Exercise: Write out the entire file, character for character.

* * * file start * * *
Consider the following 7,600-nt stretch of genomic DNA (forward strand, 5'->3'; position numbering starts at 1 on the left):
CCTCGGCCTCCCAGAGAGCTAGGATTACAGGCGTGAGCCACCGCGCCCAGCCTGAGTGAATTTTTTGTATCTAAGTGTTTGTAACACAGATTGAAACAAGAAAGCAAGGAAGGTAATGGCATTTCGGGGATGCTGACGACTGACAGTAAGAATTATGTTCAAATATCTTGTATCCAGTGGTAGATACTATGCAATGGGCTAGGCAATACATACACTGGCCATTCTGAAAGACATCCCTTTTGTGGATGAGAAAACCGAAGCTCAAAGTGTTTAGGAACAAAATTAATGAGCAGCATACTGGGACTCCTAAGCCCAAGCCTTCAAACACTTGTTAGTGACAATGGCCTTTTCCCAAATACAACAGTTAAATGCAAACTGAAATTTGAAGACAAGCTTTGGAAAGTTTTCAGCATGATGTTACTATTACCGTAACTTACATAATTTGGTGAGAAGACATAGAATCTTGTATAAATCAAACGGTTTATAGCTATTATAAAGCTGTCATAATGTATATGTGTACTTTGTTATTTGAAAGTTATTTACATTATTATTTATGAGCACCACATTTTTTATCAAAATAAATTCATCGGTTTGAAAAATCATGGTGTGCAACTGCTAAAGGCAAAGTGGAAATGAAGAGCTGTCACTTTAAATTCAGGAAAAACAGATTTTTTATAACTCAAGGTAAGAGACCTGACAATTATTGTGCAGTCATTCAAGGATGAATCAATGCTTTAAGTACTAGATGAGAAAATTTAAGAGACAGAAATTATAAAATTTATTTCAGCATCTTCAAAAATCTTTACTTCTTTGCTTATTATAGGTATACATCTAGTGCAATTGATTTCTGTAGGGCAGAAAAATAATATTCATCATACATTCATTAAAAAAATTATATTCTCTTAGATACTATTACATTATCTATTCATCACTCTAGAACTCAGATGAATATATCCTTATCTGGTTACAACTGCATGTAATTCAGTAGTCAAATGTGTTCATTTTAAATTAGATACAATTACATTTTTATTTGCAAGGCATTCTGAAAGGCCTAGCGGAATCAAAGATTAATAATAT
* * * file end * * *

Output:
Consider the following 7,600-nt stretch of genomic DNA (forward strand, 5'->3'; position numbering starts at 1 on the left):
CCTCGGCCTCCCAGAGAGCTAGGATTACAGGCGTGAGCCACCGCGCCCAGCCTGAGTGAATTTTTTGTATCTAAGTGTTTGTAACACAGATTGAAACAAGAAAGCAAGGAAGGTAATGGCATTTCGGGGATGCTGACGACTGACAGTAAGAATTATGTTCAAATATCTTGTATCCAGTGGTAGATACTATGCAATGGGCTAGGCAATACATACACTGGCCATTCTGAAAGACATCCCTTTTGTGGATGAGAAAACCGAAGCTCAAAGTGTTTAGGAACAAAATTAATGAGCAGCATACTGGGACTCCTAAGCCCAAGCCTTCAAACACTTGTTAGTGACAATGGCCTTTTCCCAAATACAACAGTTAAATGCAAACTGAAATTTGAAGACAAGCTTTGGAAAGTTTTCAGCATGATGTTACTATTACCGTAACTTACATAATTTGGTGAGAAGACATAGAATCTTGTATAAATCAAACGGTTTATAGCTATTATAAAGCTGTCATAATGTATATGTGTACTTTGTTATTTGAAAGTTATTTACATTATTATTTATGAGCACCACATTTTTTATCAAAATAAATTCATCGGTTTGAAAAATCATGGTGTGCAACTGCTAAAGGCAAAGTGGAAATGAAGAGCTGTCACTTTAAATTCAGGAAAAACAGATTTTTTATAACTCAAGGTAAGAGACCTGACAATTATTGTGCAGTCATTCAAGGATGAATCAATGCTTTAAGTACTAGATGAGAAAATTTAAGAGACAGAAATTATAAAATTTATTTCAGCATCTTCAAAAATCTTTACTTCTTTGCTTATTATAGGTATACATCTAGTGCAATTGATTTCTGTAGGGCAGAAAAATAATATTCATCATACATTCATTAAAAAAATTATATTCTCTTAGATACTATTACATTATCTATTCATCACTCTAGAACTCAGATGAATATATCCTTATCTGGTTACAACTGCATGTAATTCAGTAGTCAAATGTGTTCATTTTAAATTAGATACAATTACATTTTTATTTGCAAGGCATTCTGAAAGGCCTAGCGGAATCAAAGATTAATAATAT